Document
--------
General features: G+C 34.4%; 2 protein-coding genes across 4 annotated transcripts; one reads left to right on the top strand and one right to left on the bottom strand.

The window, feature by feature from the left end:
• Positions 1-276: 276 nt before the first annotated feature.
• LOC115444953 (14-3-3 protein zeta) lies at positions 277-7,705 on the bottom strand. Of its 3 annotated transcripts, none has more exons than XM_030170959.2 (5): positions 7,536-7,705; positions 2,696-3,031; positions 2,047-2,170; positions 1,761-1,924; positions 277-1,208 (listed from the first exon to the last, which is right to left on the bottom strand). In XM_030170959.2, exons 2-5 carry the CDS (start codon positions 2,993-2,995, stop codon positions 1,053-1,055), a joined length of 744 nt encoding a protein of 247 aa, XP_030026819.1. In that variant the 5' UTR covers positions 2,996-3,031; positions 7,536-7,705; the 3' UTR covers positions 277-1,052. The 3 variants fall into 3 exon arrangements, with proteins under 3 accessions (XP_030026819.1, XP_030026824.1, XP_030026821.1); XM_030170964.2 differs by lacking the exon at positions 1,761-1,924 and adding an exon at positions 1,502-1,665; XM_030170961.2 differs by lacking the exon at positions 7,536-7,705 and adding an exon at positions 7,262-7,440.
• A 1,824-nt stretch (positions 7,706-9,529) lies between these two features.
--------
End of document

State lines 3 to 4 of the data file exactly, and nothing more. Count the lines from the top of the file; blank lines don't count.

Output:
• Positions 1-276: 276 nt before the first annotated feature.
• LOC115444953 (14-3-3 protein zeta) lies at positions 277-7,705 on the bottom strand. Of its 3 annotated transcripts, none has more exons than XM_030170959.2 (5): positions 7,536-7,705; positions 2,696-3,031; positions 2,047-2,170; positions 1,761-1,924; positions 277-1,208 (listed from the first exon to the last, which is right to left on the bottom strand). In XM_030170959.2, exons 2-5 carry the CDS (start codon positions 2,993-2,995, stop codon positions 1,053-1,055), a joined length of 744 nt encoding a protein of 247 aa, XP_030026819.1. In that variant the 5' UTR covers positions 2,996-3,031; positions 7,536-7,705; the 3' UTR covers positions 277-1,052. The 3 variants fall into 3 exon arrangements, with proteins under 3 accessions (XP_030026819.1, XP_030026824.1, XP_030026821.1); XM_030170964.2 differs by lacking the exon at positions 1,761-1,924 and adding an exon at positions 1,502-1,665; XM_030170961.2 differs by lacking the exon at positions 7,536-7,705 and adding an exon at positions 7,262-7,440.